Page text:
The Olympics are a perennial crowd pleaser that draws in a massive global audience. “For 18 days every two years, the entire world is focused on the Olympic Games,” said Brian Gordon of the U.S. Olympic Committee.

The 2018 Winter Olympics kicked off on February 9th in Pyeongchang in an opening ceremony that featured time tested spectacles like fireworks and newer concepts like a choreographed drone swarm.

While the athletes are still the center of attention, advertisers and media giants have been preparing to take part in this global event as well.

NBC Updates Ad Metrics

Fresh from selling out advertising at the Super Bowl, NBC announced ad sales for the Winter Olympics have topped a record $900 million, already beating the total for the 2014 Sochi games.

Although ad sales are up, TV ratings for the Olympics have been declining slightly the past few years. Audiences have been migrating to other content channels, which is why, for the first time ever, NBC sold commercials based on total viewers across channels.

So, a viewer watching an Olympic event on their local NBC affiliate broadcast, a cable channel like CNBC or USA, or streaming to a smart TV or mobile device will be counted equally. NBC is arguing that the audiences are close enough to be treated alike and that this move is a necessary response to changing viewer habits.

Brands Chase Global Aspirations

The Olympics represent global togetherness and triumphing over incredible obstacles. These are images many brands want to be associated with and several are taking this opportunity to strengthen their connection to the games and its stars.

PELOTON

Cycling isn’t a winter sport, but stationary bike maker Peloton, sees a kindred spirit in the games and has decided their recent growth deserves a push to go even bigger. The six-year-old company’s biggest marketing campaign ever will include TV spots and live-streamed spinning classes from South Korea.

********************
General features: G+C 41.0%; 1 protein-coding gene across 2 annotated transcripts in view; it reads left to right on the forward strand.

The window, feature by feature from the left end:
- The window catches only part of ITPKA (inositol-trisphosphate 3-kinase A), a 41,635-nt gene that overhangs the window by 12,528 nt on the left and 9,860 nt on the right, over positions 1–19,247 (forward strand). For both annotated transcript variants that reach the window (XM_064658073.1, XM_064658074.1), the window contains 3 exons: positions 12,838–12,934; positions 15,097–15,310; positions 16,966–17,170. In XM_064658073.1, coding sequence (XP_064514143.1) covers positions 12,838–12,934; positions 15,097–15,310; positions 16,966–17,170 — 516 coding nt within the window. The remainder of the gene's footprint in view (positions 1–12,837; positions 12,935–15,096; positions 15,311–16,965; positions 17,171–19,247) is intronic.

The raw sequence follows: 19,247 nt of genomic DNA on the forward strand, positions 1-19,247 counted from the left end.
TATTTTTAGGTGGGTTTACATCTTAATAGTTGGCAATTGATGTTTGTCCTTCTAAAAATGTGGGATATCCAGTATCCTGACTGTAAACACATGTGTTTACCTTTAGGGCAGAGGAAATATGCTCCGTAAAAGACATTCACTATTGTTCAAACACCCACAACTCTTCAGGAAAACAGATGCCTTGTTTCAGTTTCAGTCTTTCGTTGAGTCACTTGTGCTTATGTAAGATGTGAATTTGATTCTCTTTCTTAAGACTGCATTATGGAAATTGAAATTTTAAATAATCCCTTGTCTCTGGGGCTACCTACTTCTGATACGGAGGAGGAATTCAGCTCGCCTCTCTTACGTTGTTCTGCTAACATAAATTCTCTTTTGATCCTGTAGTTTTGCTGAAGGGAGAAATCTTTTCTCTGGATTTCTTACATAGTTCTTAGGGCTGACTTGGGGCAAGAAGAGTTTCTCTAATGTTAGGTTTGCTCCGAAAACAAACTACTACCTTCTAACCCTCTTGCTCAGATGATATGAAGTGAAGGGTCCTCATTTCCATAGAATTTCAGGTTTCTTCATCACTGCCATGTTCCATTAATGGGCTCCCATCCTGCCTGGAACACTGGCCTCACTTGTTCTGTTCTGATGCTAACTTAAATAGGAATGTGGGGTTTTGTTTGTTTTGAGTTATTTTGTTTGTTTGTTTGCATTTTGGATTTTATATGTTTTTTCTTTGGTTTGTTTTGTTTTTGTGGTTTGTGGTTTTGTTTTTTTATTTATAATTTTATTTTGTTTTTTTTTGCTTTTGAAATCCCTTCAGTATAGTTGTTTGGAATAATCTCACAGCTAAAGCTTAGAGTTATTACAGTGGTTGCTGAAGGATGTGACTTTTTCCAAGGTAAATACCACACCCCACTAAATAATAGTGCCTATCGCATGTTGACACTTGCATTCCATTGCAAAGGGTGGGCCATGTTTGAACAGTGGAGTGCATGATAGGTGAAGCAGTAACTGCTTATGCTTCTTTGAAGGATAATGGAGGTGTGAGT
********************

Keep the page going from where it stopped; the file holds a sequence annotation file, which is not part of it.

[youtube https://www.youtube.com/watch?v=fpw5vcjWd3c&w=1300&h=600&rel=0 ]

ALIBABA

Chinese mega conglomerate and ecommerce site Alibaba, isn’t yet a household name in the U.S. and has limited advertising outside of China. They are using the Olympics to change that with a brand awareness campaign that spans several countries.

The campaign, built around an underdog theme and the motto “to the greatness of small,” will appear on billboards in South Korea, TV commercials in China, and social media ads in the U.S., U.K., and Japan.

Alibaba, founded by Jack Ma, a former school teacher who has become the richest man in China, may have underdog roots, but it runs with the elite today. In 2017, they announced a long-term deal to be an official Olympics sponsor until 2028.

UNITED AIRLINES

The official airline of Team USA, United Airlines, which has held that post for 38 consecutive years, is launching two thirty-second spots for the Pyeongchang games. The commercials laud the unsung heroes that support Team USA, including the actual United employees that flew them to South Korea.

[youtube https://www.youtube.com/watch?v=fftOXnyjTwc&w=1300&h=600&rel=0 ]

TOYOTA

Six-second ads, which first gained prominence during the 2017 NFL season, are gaining in popularity. Toyota produced several for the games, hoping to take advantage of the many natural transition points in the broadcast such as between events and during anchor hand offs.

MARVEL X SPYDER

Twitter was abuzz on the first day of the games over alpine sensation Mikaela Shiffrin’s “Captain Marvel” ski suit. The superhero-themed racing gear, which also includes “Captain America” suits for the men, is the result of a two-year collaboration between Marvel’s owner Disney, ski apparel brand Spyder, and the U.S. Ski Team.

VISA

Shiffrin is also appearing in Visa’s 60-second Olympic commercial. In a decidedly new media move, they are using their 54 strong roster of Olympic and Paralympic athletes to promote the spot.

Lynne Biggar, chief marketing and communications officer for Visa, said in a statement: “When it came time to launch the film, we couldn’t have asked for a better medium than the athletes’ own social media channels.”

RALPH LAUREN

All American clothing designer, Ralph Lauren, is once again the official outfitter of the U.S. team. This year’s clothes will be slightly toastier than the duds designed for Sochi thanks to electronic-printed conductive inks in the shape of an American flag sewn into the jackets that provide up to 11 hours of heat.

By way of promotion, the clothier is running a social media campaign around the hashtag: #HeatTheWayForTeamUSA. For every post with the tag liked on Instagram, Twitter, or Facebook, Ralph Lauren will donate $1 to the U.S. Olympic Committee, up to $100,000.

The winning spirit of the Olympics captivates the world. We all share in the glory and travails of our athletes. Top brands are no strangers to intense competition and are bringing their A games to Pyeongchang. All the players are in place. All that’s left is waiting to see who takes the top spot on the podium.

While we watch the athletes and advertisers offer up their best performances, one can’t help but feel the intense excitement of competition and the grand opportunity to succeed in a big way.